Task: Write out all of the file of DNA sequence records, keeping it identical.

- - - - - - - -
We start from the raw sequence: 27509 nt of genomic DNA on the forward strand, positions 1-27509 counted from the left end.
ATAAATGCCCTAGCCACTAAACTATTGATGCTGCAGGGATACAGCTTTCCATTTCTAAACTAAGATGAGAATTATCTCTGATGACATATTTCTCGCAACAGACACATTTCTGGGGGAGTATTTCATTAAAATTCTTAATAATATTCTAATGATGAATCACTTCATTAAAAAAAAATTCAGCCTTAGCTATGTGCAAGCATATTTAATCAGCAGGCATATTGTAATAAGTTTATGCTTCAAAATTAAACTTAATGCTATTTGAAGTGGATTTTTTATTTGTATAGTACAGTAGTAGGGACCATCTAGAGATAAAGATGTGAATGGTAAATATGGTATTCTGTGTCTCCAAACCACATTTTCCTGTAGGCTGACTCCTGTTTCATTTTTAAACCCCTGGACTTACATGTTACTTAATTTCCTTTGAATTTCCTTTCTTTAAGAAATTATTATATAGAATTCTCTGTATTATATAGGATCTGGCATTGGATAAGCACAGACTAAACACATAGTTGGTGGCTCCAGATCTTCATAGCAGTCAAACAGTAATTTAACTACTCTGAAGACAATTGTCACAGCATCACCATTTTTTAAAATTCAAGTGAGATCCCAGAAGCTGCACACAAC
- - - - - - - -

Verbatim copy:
We start from the raw sequence: 27509 nt of genomic DNA on the forward strand, positions 1-27509 counted from the left end.
ATAAATGCCCTAGCCACTAAACTATTGATGCTGCAGGGATACAGCTTTCCATTTCTAAACTAAGATGAGAATTATCTCTGATGACATATTTCTCGCAACAGACACATTTCTGGGGGAGTATTTCATTAAAATTCTTAATAATATTCTAATGATGAATCACTTCATTAAAAAAAAATTCAGCCTTAGCTATGTGCAAGCATATTTAATCAGCAGGCATATTGTAATAAGTTTATGCTTCAAAATTAAACTTAATGCTATTTGAAGTGGATTTTTTATTTGTATAGTACAGTAGTAGGGACCATCTAGAGATAAAGATGTGAATGGTAAATATGGTATTCTGTGTCTCCAAACCACATTTTCCTGTAGGCTGACTCCTGTTTCATTTTTAAACCCCTGGACTTACATGTTACTTAATTTCCTTTGAATTTCCTTTCTTTAAGAAATTATTATATAGAATTCTCTGTATTATATAGGATCTGGCATTGGATAAGCACAGACTAAACACATAGTTGGTGGCTCCAGATCTTCATAGCAGTCAAACAGTAATTTAACTACTCTGAAGACAATTGTCACAGCATCACCATTTTTTAAAATTCAAGTGAGATCCCAGAAGCTGCACACAAC